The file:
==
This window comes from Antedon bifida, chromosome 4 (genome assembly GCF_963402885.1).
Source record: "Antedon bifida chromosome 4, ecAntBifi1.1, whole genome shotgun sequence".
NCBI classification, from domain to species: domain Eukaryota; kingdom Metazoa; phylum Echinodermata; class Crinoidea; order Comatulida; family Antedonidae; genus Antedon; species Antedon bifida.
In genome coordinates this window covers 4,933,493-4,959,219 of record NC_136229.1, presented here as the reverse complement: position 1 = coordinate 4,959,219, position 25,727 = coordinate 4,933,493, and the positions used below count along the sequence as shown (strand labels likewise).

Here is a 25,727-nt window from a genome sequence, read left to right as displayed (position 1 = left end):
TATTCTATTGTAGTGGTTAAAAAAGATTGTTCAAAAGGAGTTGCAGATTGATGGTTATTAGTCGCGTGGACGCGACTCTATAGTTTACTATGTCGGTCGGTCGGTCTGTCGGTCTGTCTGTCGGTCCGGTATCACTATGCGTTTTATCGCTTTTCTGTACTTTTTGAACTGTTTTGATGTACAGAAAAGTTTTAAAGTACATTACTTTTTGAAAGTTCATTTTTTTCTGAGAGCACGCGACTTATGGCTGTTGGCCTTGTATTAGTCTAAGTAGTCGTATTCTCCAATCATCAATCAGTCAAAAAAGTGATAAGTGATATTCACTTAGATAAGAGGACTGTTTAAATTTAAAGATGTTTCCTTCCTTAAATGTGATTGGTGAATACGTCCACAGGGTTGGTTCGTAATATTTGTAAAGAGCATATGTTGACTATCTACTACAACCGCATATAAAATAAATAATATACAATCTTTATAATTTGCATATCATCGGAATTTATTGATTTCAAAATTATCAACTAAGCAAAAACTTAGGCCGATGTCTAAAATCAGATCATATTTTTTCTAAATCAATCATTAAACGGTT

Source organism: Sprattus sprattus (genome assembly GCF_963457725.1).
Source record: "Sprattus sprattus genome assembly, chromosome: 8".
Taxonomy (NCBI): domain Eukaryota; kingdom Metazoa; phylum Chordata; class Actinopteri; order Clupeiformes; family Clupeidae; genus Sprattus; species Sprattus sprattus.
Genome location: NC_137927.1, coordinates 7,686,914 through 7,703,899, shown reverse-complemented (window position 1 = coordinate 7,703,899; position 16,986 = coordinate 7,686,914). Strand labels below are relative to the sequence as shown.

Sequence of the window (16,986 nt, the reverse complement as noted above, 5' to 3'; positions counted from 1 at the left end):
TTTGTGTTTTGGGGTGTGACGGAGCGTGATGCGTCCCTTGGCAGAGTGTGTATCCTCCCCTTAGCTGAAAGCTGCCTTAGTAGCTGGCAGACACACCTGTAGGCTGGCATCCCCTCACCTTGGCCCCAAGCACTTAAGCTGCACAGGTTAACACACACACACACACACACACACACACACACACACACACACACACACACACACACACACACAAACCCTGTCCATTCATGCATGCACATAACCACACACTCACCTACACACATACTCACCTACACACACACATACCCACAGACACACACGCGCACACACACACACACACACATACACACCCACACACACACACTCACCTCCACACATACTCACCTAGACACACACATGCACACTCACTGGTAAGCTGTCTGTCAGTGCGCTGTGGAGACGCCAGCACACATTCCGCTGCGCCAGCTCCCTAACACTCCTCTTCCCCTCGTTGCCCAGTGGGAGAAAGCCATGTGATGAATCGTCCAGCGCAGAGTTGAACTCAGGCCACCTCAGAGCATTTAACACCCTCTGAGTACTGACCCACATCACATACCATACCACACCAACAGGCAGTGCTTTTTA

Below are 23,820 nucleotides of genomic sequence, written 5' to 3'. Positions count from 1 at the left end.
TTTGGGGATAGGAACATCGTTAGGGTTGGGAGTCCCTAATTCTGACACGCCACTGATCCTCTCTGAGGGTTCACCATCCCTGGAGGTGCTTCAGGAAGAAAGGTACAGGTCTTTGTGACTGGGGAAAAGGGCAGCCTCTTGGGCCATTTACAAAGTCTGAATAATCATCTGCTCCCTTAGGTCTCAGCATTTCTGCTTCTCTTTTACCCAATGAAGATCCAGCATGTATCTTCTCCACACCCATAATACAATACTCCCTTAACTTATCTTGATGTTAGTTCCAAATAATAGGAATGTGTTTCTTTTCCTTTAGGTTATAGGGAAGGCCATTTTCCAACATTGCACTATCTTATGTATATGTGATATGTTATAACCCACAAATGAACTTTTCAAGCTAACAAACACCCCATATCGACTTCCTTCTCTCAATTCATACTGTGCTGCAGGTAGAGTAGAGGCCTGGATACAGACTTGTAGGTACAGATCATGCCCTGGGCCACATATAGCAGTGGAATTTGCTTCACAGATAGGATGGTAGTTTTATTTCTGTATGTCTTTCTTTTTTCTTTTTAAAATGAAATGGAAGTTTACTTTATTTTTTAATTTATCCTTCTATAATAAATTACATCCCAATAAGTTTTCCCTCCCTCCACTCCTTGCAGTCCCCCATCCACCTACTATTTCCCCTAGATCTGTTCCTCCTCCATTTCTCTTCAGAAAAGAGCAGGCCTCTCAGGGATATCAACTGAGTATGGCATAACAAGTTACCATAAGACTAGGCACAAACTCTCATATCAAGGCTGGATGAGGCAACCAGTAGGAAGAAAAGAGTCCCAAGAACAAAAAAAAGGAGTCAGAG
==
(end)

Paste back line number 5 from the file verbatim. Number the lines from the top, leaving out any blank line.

Here is a 25,727-nt window from a genome sequence, read left to right as displayed (position 1 = left end):